Only when the pleats can fold over and blow through the wide open center cage. shocked
 
Originally Posted By: ZeeOSix
Originally Posted By: RoGuE
Are the e-cores necessarily bad?
Only when the pleats can fold over and blow through the wide open center cage. shocked
and when the "endcaps" aren't glued/bonded successfully to the media...
 
Originally Posted By: kemo
Originally Posted By: ZeeOSix
Originally Posted By: RoGuE
Are the e-cores necessarily bad?
Only when the pleats can fold over and blow through the wide open center cage. shocked
and when the "endcaps" aren't glued/bonded successfully to the media...
Or when the combination "ADBV/bypass valve" doesn't work right (could be related to media blow-outs).
 
I've never understood how the black nitrile rubber ADBV on the E-Core also acts as a bypass valve? Looks like a regular old ADBV to me. I was on the understanding that filters that didn't have a bypass valve was due to the particular vehicle it's used for has one built into the engine block itself? I know my car does which is why I assumed that the K&N, M1, Wix, Napa, AC Delco etc never have bypass valves built into them for my particular vehicle.
 
I forgot to mention, I know the ADBV in the E-core designs is patent pending. If it is in fact a ADBV/bypass valve combination maybe that's why?
 
The nitrile ring of the ADBV covers to sets of holes in the baseplate. The thinner outer part of the ADBV ring covers the inlet oil holes and keeps the oil from draining back out of the filter--the ADBV part. The inner area of the ring covers another set of holes in the baseplate. These holes lead directly to the filter center tube area. If the oil pressure across the filtering media becomes too great, the whole ADBV ring gets pushed out of the way enough to uncover the inner holes, allowing oil to go from the inlet holes to the filter center tube area, and out of the filter without passing through the filtering media. Of course, their filters intended for engines with internal bypass valves do not have these features, but it's hard to see it anyway because the proper baseplate with the holes is covered with a piece of sheetmetal with only one set of holes. That is to make the top of the filter smoother and easier to install.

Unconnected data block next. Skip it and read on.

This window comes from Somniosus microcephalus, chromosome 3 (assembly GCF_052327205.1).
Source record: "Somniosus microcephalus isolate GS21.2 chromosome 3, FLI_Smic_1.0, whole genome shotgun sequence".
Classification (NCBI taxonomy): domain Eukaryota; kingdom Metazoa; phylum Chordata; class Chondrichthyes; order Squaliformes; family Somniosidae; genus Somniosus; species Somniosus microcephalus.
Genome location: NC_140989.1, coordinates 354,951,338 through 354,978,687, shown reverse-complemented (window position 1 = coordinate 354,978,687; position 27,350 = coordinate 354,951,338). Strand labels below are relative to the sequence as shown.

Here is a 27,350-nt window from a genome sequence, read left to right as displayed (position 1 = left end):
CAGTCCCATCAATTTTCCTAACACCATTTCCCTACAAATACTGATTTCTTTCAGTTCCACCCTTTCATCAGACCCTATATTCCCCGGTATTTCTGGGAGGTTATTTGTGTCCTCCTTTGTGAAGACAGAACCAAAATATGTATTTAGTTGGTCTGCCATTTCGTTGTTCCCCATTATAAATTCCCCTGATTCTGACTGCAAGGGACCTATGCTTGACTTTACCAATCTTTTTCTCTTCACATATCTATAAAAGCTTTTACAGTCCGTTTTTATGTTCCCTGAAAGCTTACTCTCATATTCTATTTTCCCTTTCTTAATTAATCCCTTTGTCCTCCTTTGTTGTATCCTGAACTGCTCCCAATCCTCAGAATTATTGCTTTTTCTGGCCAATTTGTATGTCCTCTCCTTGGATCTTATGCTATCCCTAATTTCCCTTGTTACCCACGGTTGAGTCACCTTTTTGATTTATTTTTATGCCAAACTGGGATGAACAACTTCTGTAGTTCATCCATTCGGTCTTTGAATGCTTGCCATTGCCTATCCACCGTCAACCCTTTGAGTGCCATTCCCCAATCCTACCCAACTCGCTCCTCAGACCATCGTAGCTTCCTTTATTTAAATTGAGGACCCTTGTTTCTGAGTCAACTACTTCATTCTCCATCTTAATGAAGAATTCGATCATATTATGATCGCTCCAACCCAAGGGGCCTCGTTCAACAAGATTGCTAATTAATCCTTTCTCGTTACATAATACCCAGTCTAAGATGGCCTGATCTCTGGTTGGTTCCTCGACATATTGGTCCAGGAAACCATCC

Interesting. I had no idea. Thanks for that. Quick question, so would the silicone ADBV in say a Napa Gold that doesn't have a metal bypass valve in it act the same way as the rubber nitrile ADBV in an E-core?
 
Originally Posted By: Chris11
Quick question, so would the silicone ADBV in say a Napa Gold that doesn't have a metal bypass valve in it act the same way as the rubber nitrile ADBV in an E-core?
The ADBV in a NAPA Gold is going to work the same regardless if that filter has a bypass valve or not. It will work just as an ADBV, and will probably work well if silicone. I don't like the combo ADBV/bypass valve in the ecore filters. As others have mentioned, it seems they wouldn't work very well as a bypass valve in cold weather when the rubber gets hard. That's when you need a bypass valve to work it's best ... when the oil is cold and thick. Ecore media blow-outs could be also related to their bypass valve not working well (along with the open center tube) and causing to much pressure across the media.
 
Chris11, like Zee0Six said, the ADBV will never act like a bypass unless it is designed as a dual purpose valve. There is an extra, inner ring of oil holes in the baseplate of the Ecore that works with the special combo ADBV-bypass valve. Zee, you may be onto something there. I wonder why some of these showed blowouts in the pictures here. Pretty bad if some media paper gets out of the filter and into the engine.
 
Status
Not open for further replies.
Top